You Can’t Be Trusted To Judge Your Own Art

I will always be my own worst critic.

I default to thinking everything I do sucks. My art, my writing, my face, and whatever else I can think of. My inner critic says it all blows, but my inner critic is an a**hole, and it should not be trusted. If you have an a**hole inner critic too, then you, my friend, cannot be trusted to judge your own art–or anything else you create for that matter.

Read: How to tame your inner critic.

I can be somewhat objective and evaluate the technical aspects of my art. I can tell you if I am lacking negative space and balance, and I can tell you when I need more contrast or need to rework different forms. This is basic critiquing and every artist should learn how to recognize and manipulate design principles. What we cannot be trusted to do is judge the objective value of our art.

Is it good enough to show the world? Is it good enough to sell? Or is it straight garbage to add to the dumpster fire of my life? Things like that. Most of the time, we are biased and wrong in how we judge our art.

I have created work that I hate and it sold immediately. I have created work that I thought was amazing and it sits in my studio for years. I’ve learned that the accuracy of my judgments is lacking–but it’s been easier to just stop trying to judge my work at all.

The Dunning-Kruger Effect

When I was writing my novel a couple of months ago, I kept hearing this nagging voice in my head that was all like “You’ve never written a novel. You will not be good at this. This book will be terrible. Who are you to think you can do this?” Before I accepted I was an artist, that voice said the same thing about my art.

Happily, I ignored that voice and continued writing (I’m working through third-draft edits at the moment. Jury is still out on whether or not this thing does in fact suck–but that’s not my biggest concern.) While I was taking a break from writing, I googled “How to know if you suck at writing” and came across a video explaining the Dunning-Kruger Effect.

You are biased.

“The Dunning-Kruger effect is a type of cognitive bias in which people believe that they are smarter and more capable than they really are. Essentially, low-ability people do not possess the skills needed to recognize their own incompetence. The combination of poor self-awareness and low cognitive ability leads them to overestimate their own capabilities.” -Verywellmind

This quote filled me with hope. If I believe I am amazing at what I am doing, then that might actually mean I am worse than I think–so if I believe I suck, does that mean I am actually better than I think? Maybe. I might just have the ability to recognize my own incompetence and lack of skill. I might not be good, but I have the power to recognize that and try to get better.

The Ultimate Balance

In order to move forward and evolve, you have to believe you suck just enough to keep you motivated to learn, but not suck so much that it paralyzes you.

Judgment Paralysis:

Past me would judge my work so harshly that 1) I didn’t show it to the world and 2) I let myself get so discouraged that I stopped creating. I did this over and over again with writing most of all, but art as well.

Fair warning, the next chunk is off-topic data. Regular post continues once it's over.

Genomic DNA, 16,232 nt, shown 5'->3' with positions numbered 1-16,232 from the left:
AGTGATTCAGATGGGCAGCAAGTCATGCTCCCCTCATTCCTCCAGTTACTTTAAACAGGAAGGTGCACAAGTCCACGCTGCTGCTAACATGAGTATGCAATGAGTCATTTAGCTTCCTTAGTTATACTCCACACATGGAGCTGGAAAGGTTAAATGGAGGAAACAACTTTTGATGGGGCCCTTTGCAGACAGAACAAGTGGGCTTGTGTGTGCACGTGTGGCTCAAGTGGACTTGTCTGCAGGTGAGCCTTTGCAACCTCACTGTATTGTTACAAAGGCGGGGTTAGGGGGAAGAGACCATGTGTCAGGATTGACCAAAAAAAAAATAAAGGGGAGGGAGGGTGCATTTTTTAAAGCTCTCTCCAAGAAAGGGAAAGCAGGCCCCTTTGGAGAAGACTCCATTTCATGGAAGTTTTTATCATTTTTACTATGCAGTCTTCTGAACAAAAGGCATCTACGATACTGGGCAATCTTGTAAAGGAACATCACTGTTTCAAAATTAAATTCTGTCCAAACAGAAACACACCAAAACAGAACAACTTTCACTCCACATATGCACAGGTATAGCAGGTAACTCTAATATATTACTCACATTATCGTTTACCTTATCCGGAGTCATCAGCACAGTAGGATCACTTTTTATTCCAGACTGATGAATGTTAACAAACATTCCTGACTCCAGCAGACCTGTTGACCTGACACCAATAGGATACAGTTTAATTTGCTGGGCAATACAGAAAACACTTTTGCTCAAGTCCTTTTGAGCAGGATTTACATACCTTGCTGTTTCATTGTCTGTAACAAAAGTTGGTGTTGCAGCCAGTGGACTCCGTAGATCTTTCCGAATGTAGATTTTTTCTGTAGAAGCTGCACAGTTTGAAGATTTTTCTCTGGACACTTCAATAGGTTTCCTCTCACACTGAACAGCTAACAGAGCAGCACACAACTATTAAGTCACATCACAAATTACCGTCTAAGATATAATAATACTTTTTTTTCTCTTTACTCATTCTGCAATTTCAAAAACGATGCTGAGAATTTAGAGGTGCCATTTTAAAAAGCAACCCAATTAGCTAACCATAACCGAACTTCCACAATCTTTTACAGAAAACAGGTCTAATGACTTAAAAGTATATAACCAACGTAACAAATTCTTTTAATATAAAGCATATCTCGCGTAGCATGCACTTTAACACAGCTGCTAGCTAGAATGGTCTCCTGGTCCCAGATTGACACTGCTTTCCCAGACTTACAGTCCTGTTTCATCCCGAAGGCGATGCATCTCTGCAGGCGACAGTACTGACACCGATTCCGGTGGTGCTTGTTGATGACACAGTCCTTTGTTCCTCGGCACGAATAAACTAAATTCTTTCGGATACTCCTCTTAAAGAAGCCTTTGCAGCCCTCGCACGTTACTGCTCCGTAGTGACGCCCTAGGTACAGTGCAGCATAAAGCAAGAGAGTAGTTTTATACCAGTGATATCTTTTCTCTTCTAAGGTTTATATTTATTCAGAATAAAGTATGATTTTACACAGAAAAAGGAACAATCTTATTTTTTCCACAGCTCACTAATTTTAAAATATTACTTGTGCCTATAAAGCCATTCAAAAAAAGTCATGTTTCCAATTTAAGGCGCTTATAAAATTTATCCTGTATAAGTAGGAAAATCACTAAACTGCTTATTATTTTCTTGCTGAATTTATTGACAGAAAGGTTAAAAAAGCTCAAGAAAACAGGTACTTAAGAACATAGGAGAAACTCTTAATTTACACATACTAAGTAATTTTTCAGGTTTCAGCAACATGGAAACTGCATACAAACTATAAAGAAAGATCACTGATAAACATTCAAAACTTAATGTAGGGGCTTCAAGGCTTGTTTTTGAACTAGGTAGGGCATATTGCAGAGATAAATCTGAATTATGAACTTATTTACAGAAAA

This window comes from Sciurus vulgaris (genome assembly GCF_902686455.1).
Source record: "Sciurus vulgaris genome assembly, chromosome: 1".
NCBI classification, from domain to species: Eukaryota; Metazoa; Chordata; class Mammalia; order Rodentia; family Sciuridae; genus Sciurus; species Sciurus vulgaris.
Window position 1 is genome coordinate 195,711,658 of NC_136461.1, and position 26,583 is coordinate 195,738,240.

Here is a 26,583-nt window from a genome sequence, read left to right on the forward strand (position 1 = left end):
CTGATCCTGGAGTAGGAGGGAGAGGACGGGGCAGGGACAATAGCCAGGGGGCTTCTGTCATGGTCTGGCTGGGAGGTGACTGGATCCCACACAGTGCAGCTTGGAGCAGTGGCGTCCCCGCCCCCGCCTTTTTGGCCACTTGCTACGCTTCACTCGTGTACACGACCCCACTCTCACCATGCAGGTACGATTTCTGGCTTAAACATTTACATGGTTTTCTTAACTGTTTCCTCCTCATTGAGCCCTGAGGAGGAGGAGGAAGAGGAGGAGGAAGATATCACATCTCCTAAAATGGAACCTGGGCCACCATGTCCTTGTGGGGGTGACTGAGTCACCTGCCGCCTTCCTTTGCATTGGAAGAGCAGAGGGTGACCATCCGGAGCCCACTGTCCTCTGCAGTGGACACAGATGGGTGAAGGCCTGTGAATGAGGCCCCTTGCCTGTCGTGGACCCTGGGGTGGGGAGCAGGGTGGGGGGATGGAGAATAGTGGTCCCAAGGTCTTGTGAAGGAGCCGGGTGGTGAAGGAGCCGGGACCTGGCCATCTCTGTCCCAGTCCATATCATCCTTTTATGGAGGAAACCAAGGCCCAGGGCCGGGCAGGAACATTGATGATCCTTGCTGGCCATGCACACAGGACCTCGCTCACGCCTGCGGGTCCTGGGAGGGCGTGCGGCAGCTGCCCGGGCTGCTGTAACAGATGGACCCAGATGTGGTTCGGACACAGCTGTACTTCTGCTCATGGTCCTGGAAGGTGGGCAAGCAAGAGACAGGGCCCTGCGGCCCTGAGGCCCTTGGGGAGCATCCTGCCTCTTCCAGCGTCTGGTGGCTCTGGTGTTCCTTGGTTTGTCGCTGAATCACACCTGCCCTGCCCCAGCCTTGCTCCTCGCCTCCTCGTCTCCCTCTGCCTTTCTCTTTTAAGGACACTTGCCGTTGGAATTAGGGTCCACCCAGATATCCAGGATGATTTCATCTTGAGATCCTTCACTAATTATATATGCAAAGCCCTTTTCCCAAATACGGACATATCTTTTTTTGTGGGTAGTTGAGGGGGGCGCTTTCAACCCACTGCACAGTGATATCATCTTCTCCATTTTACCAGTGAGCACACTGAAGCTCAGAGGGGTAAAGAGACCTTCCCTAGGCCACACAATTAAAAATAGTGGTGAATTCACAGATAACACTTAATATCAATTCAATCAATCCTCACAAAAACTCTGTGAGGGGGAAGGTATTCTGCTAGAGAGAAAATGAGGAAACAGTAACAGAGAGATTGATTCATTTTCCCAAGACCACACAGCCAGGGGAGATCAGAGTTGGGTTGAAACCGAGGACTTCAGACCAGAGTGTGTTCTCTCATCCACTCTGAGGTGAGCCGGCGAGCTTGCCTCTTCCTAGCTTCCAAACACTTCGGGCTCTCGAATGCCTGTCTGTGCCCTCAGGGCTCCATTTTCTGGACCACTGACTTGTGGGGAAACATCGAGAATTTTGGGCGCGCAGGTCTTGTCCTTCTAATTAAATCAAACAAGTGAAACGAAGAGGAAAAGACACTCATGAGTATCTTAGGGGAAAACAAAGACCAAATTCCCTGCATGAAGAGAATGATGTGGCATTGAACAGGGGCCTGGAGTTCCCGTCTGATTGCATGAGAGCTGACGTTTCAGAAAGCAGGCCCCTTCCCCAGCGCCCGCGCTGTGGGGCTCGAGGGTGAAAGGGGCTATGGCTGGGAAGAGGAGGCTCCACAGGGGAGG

If your thoughts prevent you from showing your work to the world or from creating at all, then you have work to do. Dial back the judgment. Your internal critic needs to be quieted.

Grow while recognizing weaknesses:

Present me knows that my art isn’t the greatest, my writing could definitely still use a lot of work, and perfection is unattainable but growth is always a good goal.

You’re not going to be perfect. You’re not going to be the best. Just make art and keep moving forward.

F**K it. Put it out into the world.

Every day I work on art, I still think 75% of the time “Well, this is garbage.” But I still finish the work and put it on social media and in my online store.

I have trained myself to not give a sh*t if my work is good or bad. If I enjoy making art, I put it into the world. Then I go make more art. I repeat that cycle and hope some of it sells. When I get tired of art, I go write. I don’t think I am great at writing, but I keep doing it. Maybe I am the worst, but that doesn’t matter, because I’ll only get better at what I do the more I do it.

Make your art. Put it out into the world. Let everyone else decide its value. But, if they do think it sucks, f**k ’em, because the value of art is subjective. Really, nobody can be trusted to judge your art objectively, especially not you.

Don’t judge your work. Recognize your weaknesses, and keep practicing. If you do judge your work, don’t let that stop you from creating or putting it out into the world. And if you think you’re the best f***ing artist that ever existed, then you probably do suck at what you do, but high five for being confident! Keep putting that art into the world!

Thank you for coming to my TED Talk.


Please leave questions and comments below while commenting is open or reach out to me directly through Instagram or email. I’d love to hear from you! Make sure to sign up for my email list below to never miss a blog post.



P.S. You probably know by now that I am here to help artists with these posts. If you need help with your online branding, Instagram account, or just want a creative accountability coach, then check out my consulting services. You can easily add a session to my online calendar now.

Further Reading:

One Reply to “You Can’t Be Trusted To Judge Your Own Art”

Comments are closed.